6 Morton Lochs
Tayport, Fife
(Start/Finish GR NO458288)
orton Lochs were created in 1906 primarily for fishing although it quickly became an important freshwater habitat. The lochs became Britain’s second National Nature Reserve in 1952 and today mute swan, moorhen, tufted duck, buzzard and water rail are frequent visitors. From Tayport town centre walk along William Street onto Queen Street then turn left onto Maitland Street. At a roundabout bear right and follow Nelson Street then Shanwell Road South. Just after Scotscraig Golf Course entrance turn right through a gate, follow a public path across the course through a gate at Garpit. Once through 2 more gates a woodland path enters Tentsmuir Nature Reserve then passes Morton Loch and 2 wildlife hides. At a junction go left and once opposite a car park turn left where a path swings left back to the outward-bound route. Turn right, retrace steps back over the golf course to Tayport.

7 Loch of the Lowes
Perthshire (
Start/Finish GR NO029426)
A breeding pair of ospreys were reintroduced to Scotland in 1962 at Loch of the Lowes, after being persecuted to extinction in 1916. Today there are around 240 pairs in Scotland. Sharing the loch with the ospreys are sandmartin, Canada geese, pipistrelle bats, great crested grebe, whooper swans, redshank, lapwings and great spotted woodpeckers. From Atholl Street in Dunkeld on the River Tay, climb Brae Street for 0.5 miles. Turn left onto a narrow road to a fork and go left. A track climbs steeply to a gate on the left. Go through here and walk along this woodland path through a gate. Bear right at a junction and proceed through beautiful countryside, with stunning views of Loch of the Lowes. Once through 2 more gates carefully cross a minor road then walk left along a path to the Loch of the Lowes, its visitor centre and hides. Once spending time at the loch simply retrace steps back to Dunkeld.

8 Montrose Basin
Montrose, Angus
Start/Finish GR NO668591)
The large expanse of marshland and reed bed comprising Montrose Basin is an important local Nature Reserve and a haven for wildlife. Salmon and common eels travel thousands of miles to Scotland’s east coast, as do sedge warblers. Sharing the reserve with these migratory species are redshank, curlew, godwits, dunlin and Peregrine falcons. From the reserve car park, a few miles west of Montrose follow a path for the hides, skirting woodland to a junction. Bear right into the nature reserve. Go right at the next junction and keep along a path to eventually reach the Shelduck hide, a great spot to enjoy the wonderful wildlife. From here simply follow the waymarked path towards the Widgeon hide, turning right at a T-junction to reach the hide. Here there are great views of the surrounding coast and countryside. Return to the outward-bound track where a right turn leads back to the car park.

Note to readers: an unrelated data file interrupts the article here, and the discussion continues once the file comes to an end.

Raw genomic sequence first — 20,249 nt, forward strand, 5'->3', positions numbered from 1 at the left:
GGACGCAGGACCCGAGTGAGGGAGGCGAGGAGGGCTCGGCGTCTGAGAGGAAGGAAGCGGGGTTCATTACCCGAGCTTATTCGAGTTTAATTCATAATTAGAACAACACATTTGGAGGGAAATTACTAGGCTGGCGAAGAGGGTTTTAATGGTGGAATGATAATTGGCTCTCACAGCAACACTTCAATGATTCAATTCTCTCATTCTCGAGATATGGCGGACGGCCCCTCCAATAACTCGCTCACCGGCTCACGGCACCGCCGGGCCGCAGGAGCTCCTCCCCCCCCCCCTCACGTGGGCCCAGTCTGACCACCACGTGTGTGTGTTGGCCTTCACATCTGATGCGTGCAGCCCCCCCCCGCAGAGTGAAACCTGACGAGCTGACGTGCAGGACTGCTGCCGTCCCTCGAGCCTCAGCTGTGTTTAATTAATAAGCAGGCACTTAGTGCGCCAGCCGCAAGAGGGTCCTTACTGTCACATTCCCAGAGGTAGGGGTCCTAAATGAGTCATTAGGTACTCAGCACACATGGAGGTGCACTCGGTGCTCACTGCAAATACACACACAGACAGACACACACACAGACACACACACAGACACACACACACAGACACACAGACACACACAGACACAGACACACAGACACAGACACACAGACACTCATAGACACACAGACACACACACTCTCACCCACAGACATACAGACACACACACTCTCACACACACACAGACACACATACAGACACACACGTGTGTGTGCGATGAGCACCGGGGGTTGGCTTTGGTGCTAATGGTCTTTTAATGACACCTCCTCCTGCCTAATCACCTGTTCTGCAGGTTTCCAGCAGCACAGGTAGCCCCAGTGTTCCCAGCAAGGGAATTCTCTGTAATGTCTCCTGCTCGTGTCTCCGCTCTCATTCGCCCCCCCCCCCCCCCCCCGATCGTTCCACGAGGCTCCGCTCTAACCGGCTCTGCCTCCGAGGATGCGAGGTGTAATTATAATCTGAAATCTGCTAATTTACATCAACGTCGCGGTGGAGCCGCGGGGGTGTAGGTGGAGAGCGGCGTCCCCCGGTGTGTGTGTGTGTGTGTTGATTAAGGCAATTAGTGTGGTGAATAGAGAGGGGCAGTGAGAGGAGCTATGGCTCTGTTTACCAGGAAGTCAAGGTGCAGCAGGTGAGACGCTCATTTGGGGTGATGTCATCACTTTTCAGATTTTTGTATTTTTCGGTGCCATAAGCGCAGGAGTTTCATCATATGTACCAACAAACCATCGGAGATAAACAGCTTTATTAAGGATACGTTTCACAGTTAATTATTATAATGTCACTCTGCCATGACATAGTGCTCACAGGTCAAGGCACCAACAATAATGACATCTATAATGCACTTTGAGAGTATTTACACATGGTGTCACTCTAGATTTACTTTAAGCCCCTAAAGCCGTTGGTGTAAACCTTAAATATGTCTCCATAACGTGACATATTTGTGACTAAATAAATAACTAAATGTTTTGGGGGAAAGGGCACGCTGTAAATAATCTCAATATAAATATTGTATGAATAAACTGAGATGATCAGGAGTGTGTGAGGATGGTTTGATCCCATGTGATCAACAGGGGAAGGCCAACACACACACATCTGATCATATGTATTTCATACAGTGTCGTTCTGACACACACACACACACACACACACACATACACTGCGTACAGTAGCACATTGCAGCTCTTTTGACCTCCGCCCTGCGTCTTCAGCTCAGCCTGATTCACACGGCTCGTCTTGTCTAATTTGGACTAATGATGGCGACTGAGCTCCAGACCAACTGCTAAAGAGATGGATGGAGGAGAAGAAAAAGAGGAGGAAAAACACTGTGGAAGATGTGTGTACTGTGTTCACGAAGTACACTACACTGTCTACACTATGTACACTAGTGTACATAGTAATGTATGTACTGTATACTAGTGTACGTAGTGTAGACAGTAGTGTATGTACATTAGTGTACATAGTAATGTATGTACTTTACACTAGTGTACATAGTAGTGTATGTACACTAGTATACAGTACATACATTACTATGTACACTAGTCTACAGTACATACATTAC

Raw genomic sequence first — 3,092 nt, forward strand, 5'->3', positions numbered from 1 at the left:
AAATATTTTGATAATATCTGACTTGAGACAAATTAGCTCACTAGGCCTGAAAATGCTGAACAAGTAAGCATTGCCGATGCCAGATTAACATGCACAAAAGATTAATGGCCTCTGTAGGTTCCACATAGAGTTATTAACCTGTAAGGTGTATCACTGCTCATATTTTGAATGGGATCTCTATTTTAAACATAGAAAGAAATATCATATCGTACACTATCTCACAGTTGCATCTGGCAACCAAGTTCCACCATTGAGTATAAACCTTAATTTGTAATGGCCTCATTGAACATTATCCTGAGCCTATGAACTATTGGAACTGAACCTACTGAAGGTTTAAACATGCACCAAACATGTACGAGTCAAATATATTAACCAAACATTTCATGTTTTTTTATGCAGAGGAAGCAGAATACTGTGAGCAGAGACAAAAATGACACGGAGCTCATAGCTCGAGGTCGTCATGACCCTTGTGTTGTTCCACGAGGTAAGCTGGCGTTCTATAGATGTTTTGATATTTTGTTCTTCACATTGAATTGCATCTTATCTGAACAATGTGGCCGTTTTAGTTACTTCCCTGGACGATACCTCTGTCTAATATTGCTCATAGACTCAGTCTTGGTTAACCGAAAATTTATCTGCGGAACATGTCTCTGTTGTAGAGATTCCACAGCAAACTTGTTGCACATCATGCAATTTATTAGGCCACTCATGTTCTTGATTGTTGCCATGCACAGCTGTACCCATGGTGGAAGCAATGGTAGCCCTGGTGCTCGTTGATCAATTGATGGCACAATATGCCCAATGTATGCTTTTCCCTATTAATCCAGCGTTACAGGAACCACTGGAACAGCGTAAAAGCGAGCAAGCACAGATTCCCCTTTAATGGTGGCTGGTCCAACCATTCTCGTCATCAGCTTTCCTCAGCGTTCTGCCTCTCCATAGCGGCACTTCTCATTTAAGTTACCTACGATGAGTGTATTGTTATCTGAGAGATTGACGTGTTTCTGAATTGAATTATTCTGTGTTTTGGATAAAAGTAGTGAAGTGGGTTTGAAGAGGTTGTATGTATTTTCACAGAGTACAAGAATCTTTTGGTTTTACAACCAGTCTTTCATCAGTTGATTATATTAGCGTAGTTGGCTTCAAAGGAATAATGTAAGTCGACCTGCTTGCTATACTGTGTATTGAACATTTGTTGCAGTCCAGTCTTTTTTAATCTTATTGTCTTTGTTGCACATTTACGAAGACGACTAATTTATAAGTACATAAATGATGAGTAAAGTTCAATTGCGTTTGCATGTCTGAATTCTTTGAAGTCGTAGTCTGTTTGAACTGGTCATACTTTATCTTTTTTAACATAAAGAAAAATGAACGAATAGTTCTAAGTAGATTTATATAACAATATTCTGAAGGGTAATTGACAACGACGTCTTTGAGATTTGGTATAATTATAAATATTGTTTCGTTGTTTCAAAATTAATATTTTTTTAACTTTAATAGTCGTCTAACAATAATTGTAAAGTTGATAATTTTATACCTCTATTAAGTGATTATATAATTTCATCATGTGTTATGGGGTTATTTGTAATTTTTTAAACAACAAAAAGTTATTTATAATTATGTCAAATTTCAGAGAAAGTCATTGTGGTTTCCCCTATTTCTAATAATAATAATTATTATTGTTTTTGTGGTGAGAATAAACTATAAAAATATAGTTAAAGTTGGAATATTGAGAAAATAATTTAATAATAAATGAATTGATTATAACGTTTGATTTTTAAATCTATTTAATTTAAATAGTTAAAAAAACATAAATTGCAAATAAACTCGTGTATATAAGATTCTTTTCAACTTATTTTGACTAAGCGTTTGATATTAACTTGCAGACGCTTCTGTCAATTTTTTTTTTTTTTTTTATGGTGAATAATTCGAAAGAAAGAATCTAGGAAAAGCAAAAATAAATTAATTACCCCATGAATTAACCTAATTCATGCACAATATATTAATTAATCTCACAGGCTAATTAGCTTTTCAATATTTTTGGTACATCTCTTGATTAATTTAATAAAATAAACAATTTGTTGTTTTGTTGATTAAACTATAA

9 Craigellachie
Aviemore, Highland
(Start/Finish GR NN896123)
Craigellachie Nature Reserve is home to stunning birch woodland and amazing wildlife including Scottish crossbill, wood warbler, lesser redpoll, orange tip, and the rare Kentish Glory moth. From Aviemore Railway Station turn left, walk along Grampian Road and turn right onto a road for Craigellachie Nature Reserve. Walk by a youth hostel then descend into the reserve. The path climbs gently into gorgeous birch woodland. Go right at a fork to reach Loch Pulardden. Bear left, follow the path around the loch then veer left to a junction, turn right and continue to a path on the left. Follow this to a waymark, turn right continue to the second birch pool. Bear right at the next waymark, then walk around the loch to a junction. Go left onto a stony path then take the first left where a narrow path descends through the woodland, eventually reaching a junction. Make a right, drop down a path to another junction near Loch Pulardden. Bear right, walk back down to the outwardbound path and retrace steps back into Aviemore.

10 Lochnagar
Glen Muick, Aberdeenshire
(Sart/Finish GR NO310850) The woodland at Lochnagar’s base and her broad plateau accommodate some of Scotland’s iconic wildlife. From Glen Muick car park follow a road by a visitor centre. Turn right onto a road signposted for Lochnagar. At a cottage leave the road into woodland and follow this onto Lochnagar’s lower slopes. Climb a track above Clais Rathadan gorge to a large cairn. Turn left onto a superb path, which climbs steadily to a plateau above Lochnagar’s cliffs. Turn left to climb a steep path southwest onto the lip of Lochnagar’s magnificent cliffs. The gradient eases and a flatter path heads west around the cliffs and across the plateau. As the path swings left, bear right and climb steep slopes onto an indistinct path, which carries on northwest to large cairn at Cac Carn Mor. The path continues a short distance north to reach Lochnagar’s 1155 metre summit of Cac Carn Beag. Retrace steps back to Glen Muick.